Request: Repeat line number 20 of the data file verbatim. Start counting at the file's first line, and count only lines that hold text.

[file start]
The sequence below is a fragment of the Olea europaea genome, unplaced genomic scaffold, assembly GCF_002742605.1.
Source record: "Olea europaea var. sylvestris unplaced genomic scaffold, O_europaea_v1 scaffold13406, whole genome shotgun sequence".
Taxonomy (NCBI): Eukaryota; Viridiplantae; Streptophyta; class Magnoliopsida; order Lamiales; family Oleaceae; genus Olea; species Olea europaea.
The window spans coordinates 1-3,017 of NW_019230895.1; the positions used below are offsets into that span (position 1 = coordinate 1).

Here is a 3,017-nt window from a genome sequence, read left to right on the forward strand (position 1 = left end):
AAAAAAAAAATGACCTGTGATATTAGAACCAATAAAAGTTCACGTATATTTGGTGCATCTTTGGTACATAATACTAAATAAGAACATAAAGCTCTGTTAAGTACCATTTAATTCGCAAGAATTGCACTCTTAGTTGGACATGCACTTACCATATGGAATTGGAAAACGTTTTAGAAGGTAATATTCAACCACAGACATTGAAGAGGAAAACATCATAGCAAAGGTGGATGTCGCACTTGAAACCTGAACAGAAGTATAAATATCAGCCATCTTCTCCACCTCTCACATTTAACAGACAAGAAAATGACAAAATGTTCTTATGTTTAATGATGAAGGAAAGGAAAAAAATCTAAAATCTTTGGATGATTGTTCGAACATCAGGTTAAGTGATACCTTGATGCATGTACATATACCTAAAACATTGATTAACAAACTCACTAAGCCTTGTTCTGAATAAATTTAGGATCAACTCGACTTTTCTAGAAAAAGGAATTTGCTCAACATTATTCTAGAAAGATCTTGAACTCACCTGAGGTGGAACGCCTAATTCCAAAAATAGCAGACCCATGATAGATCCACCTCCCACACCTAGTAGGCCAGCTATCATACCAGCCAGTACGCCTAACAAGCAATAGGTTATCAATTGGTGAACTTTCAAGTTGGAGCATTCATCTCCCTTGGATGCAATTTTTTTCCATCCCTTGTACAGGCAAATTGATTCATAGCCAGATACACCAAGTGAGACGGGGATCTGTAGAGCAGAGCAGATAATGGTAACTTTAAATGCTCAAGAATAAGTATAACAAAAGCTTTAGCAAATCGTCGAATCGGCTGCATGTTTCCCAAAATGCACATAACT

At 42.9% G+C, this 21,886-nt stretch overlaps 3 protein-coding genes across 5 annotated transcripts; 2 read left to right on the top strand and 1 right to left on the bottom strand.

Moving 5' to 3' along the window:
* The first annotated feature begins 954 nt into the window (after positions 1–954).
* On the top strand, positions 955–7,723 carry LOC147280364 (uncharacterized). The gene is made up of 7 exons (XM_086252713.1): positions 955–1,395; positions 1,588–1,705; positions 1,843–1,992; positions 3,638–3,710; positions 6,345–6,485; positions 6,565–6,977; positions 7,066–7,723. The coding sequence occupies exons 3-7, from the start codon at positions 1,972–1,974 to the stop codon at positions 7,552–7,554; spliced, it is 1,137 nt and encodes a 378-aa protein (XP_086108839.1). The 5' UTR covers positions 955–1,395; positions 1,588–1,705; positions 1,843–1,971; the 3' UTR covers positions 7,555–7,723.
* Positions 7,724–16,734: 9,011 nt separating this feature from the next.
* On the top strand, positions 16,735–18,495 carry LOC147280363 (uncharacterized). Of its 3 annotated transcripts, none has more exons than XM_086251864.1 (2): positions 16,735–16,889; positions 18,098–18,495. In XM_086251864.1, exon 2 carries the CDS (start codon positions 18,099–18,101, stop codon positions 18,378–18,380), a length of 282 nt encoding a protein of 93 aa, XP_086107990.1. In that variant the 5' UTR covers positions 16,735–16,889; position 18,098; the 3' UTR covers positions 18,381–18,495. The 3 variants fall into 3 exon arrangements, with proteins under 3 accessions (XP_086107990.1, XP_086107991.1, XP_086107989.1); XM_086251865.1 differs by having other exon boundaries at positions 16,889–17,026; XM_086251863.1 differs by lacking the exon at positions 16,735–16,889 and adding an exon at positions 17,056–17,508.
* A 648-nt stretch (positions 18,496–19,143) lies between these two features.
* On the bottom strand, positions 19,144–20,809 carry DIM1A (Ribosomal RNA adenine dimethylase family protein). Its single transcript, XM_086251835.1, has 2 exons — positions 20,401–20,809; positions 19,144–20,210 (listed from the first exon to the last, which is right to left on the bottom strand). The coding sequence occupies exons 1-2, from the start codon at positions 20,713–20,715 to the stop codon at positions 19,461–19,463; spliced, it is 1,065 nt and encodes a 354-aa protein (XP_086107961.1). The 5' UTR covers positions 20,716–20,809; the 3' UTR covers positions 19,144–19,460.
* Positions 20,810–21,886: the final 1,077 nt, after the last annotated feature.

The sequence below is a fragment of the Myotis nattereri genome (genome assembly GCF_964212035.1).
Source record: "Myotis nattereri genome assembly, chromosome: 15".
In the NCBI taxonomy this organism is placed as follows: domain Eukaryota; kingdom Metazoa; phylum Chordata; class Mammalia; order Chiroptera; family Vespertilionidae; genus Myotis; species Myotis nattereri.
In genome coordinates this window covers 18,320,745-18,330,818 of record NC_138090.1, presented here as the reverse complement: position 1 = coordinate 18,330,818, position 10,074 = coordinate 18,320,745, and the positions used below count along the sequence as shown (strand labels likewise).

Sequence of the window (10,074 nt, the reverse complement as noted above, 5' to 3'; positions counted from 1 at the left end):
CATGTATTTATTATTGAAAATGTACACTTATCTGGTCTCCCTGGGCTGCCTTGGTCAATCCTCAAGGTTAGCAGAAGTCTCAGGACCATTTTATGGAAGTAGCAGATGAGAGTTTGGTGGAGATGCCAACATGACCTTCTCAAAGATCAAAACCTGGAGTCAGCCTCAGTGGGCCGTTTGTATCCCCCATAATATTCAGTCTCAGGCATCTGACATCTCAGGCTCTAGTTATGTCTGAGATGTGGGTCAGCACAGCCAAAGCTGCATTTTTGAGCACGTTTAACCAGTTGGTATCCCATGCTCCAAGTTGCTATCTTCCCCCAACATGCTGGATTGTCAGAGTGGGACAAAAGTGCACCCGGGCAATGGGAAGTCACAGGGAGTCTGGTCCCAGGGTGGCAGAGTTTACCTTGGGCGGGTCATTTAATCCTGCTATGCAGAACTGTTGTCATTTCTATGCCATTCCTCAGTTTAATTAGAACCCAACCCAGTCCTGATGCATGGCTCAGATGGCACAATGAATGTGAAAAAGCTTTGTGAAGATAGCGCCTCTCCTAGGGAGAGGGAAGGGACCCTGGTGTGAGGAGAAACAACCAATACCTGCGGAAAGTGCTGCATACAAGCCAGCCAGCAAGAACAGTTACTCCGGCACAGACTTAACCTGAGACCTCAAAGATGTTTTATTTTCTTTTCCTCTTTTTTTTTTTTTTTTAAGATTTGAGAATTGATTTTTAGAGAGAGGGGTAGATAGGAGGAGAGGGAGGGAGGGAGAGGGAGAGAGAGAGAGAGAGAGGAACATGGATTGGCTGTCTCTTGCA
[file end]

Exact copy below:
Sequence of the window (10,074 nt, the reverse complement as noted above, 5' to 3'; positions counted from 1 at the left end):